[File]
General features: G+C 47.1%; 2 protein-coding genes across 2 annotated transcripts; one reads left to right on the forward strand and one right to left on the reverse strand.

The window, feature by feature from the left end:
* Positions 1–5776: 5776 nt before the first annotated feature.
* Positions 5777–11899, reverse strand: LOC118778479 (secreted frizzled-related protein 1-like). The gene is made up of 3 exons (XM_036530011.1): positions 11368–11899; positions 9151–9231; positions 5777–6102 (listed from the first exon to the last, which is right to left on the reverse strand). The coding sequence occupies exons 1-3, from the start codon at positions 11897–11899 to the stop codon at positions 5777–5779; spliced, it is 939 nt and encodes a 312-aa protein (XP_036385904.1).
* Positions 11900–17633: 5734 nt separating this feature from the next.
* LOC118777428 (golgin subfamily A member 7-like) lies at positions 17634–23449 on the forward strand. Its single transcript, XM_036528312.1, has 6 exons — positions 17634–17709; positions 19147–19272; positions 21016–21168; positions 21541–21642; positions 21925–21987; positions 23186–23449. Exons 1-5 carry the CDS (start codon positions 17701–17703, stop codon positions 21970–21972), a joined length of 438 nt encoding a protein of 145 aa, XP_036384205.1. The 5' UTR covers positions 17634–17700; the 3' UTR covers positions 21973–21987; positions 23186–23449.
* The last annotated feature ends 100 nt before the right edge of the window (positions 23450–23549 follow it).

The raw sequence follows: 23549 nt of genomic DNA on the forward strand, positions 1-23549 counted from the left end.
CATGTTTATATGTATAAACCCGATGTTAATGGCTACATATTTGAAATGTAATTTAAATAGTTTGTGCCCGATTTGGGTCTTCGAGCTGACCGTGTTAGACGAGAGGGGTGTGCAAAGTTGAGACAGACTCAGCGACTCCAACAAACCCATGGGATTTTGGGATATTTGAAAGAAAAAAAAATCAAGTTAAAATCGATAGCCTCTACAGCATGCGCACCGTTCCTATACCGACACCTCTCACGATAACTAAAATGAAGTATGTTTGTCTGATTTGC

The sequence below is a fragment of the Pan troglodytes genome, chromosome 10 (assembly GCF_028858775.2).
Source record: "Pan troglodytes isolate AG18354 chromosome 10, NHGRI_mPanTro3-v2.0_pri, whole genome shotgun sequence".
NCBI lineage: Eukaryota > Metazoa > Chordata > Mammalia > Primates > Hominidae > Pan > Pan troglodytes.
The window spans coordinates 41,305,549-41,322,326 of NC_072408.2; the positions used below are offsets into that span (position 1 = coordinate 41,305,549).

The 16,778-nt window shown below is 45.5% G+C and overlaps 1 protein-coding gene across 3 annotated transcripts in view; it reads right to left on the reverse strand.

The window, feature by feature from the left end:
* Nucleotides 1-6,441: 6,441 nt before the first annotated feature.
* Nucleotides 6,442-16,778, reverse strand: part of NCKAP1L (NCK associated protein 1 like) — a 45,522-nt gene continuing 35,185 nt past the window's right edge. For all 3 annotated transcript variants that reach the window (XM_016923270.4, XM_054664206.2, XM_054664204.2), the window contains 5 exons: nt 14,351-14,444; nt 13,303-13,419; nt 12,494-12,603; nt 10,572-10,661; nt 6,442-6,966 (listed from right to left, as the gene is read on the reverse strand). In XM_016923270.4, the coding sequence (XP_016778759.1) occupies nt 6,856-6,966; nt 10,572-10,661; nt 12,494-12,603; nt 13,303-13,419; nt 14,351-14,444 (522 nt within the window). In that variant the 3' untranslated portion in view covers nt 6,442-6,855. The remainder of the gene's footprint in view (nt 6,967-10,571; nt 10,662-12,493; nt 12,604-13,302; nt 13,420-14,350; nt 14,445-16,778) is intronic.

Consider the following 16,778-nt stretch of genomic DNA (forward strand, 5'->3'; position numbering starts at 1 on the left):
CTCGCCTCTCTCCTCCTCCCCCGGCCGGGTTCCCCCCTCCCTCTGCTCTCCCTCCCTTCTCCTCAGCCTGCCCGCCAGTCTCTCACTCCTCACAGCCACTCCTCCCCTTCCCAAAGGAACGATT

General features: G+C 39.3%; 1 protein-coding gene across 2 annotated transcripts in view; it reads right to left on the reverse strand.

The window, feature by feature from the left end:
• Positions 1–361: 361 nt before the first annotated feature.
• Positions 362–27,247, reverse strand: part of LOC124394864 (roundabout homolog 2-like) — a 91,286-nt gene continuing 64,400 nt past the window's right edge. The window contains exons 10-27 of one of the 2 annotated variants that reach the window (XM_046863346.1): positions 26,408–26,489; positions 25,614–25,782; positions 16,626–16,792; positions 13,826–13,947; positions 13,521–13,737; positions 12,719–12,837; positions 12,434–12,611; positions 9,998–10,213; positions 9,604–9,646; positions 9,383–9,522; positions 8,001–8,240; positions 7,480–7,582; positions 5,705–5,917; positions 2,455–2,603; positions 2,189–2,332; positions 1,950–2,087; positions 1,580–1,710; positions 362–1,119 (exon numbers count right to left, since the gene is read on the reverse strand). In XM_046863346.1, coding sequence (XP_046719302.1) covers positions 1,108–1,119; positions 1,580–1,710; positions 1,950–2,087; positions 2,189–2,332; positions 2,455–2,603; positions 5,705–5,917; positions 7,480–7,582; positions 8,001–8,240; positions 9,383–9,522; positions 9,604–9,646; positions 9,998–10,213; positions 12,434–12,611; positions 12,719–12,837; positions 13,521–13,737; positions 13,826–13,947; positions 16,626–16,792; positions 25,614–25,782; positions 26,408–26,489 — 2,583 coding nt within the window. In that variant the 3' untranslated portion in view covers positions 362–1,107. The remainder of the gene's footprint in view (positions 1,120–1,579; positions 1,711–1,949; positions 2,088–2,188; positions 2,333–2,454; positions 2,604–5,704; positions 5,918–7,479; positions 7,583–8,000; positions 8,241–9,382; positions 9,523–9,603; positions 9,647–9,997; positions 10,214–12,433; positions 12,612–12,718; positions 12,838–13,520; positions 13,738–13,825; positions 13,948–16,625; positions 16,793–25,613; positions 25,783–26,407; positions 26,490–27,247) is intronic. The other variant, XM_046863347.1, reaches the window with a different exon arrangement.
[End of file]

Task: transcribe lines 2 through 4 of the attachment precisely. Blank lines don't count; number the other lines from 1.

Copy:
The window, feature by feature from the left end:
* Positions 1–5776: 5776 nt before the first annotated feature.
* Positions 5777–11899, reverse strand: LOC118778479 (secreted frizzled-related protein 1-like). The gene is made up of 3 exons (XM_036530011.1): positions 11368–11899; positions 9151–9231; positions 5777–6102 (listed from the first exon to the last, which is right to left on the reverse strand). The coding sequence occupies exons 1-3, from the start codon at positions 11897–11899 to the stop codon at positions 5777–5779; spliced, it is 939 nt and encodes a 312-aa protein (XP_036385904.1).